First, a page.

3. Furthermore, the whole point of flipping is not on the classroom, but on students, and how they are learning. The learning is what we are flipping, not the space or the context or the time. So that's why "learning" is an appropriate substitute for "classroom".

So that's why I am sticking with the term "flipped learning" until someone proposes something better, and that's why the name of my book is going to be Flipped Learning in the University: A Users' Guide. Words mean things, and a careful choice of words goes a long way.

  1. Actually, Bergmann has written that the idea of video came about due to pure selfishness, because he and Sams got tired of re-teaching stuff to kids over and over again. I like that guy's style. ↩︎

  2. In a personal correspondence with Jon Bergmann recently, I asked him if he was aware of Lage, Platt, and Treglia's 2000 paper, or of other flipped-like pedagogies going on in higher education at the time, when he and Sams were working on their stuff. He said they were not aware. They became aware of the Lage/Platt/Treglia paper just as the Flip Your Classroom book was about to go to press in 2012. With all respect to Bergmann and Sams, whose work I greatly admire, this is a data point that goes to underscore the existence of deep disconnections among flipped learning practitioners. There's a particularly wide gulf between the K-12 world and the higher education world on this point. More about that in a future post. ↩︎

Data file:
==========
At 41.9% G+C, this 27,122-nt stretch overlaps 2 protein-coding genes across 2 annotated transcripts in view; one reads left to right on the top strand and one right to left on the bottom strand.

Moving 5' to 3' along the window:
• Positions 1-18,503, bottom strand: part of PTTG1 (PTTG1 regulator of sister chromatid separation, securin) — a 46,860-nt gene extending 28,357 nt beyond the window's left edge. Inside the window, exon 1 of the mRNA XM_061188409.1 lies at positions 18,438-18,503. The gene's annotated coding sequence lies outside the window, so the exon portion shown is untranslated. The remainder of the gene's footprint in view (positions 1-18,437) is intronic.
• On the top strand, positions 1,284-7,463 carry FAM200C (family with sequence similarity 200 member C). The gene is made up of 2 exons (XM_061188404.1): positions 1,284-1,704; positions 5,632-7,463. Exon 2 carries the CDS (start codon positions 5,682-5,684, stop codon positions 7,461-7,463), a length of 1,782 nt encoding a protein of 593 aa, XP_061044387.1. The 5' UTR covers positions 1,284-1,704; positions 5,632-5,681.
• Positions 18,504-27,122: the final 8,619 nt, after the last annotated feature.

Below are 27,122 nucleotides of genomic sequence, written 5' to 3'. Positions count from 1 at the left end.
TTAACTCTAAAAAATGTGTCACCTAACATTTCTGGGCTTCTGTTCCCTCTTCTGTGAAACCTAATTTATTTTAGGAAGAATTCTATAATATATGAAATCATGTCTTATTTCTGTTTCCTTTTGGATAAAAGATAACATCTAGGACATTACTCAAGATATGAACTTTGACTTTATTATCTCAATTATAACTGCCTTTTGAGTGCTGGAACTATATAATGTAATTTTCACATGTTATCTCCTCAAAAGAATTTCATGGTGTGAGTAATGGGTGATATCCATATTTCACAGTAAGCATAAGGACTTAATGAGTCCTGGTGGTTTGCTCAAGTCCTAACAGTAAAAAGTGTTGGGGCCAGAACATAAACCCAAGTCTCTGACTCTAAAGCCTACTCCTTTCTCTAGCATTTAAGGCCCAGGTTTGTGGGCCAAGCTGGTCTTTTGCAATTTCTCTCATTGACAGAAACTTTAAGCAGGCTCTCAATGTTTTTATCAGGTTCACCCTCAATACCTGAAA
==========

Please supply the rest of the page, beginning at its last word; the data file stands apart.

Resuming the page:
3. OK, the Nickelback reference might be sort of a low blow. ↩︎

  4. I am guilty of this myself. ↩︎

Robert Talbert

Robert Talbert

Mathematics professor who writes and speaks about math, research and practice on teaching and learning, technology, productivity, and higher education.